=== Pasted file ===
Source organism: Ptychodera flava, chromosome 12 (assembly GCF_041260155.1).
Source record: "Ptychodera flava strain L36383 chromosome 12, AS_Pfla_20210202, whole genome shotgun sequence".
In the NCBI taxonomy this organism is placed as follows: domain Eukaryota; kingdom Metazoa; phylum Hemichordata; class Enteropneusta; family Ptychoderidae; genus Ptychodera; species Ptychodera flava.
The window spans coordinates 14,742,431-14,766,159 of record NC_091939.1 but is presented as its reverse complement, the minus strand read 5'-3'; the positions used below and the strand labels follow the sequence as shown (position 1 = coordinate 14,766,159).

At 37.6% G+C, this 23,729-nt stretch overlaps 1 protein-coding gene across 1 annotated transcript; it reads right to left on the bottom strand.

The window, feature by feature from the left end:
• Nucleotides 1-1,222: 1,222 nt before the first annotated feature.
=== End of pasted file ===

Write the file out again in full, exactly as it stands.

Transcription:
Source organism: Ptychodera flava, chromosome 12 (assembly GCF_041260155.1).
Source record: "Ptychodera flava strain L36383 chromosome 12, AS_Pfla_20210202, whole genome shotgun sequence".
In the NCBI taxonomy this organism is placed as follows: domain Eukaryota; kingdom Metazoa; phylum Hemichordata; class Enteropneusta; family Ptychoderidae; genus Ptychodera; species Ptychodera flava.
The window spans coordinates 14,742,431-14,766,159 of record NC_091939.1 but is presented as its reverse complement, the minus strand read 5'-3'; the positions used below and the strand labels follow the sequence as shown (position 1 = coordinate 14,766,159).

At 37.6% G+C, this 23,729-nt stretch overlaps 1 protein-coding gene across 1 annotated transcript; it reads right to left on the bottom strand.

The window, feature by feature from the left end:
• Nucleotides 1-1,222: 1,222 nt before the first annotated feature.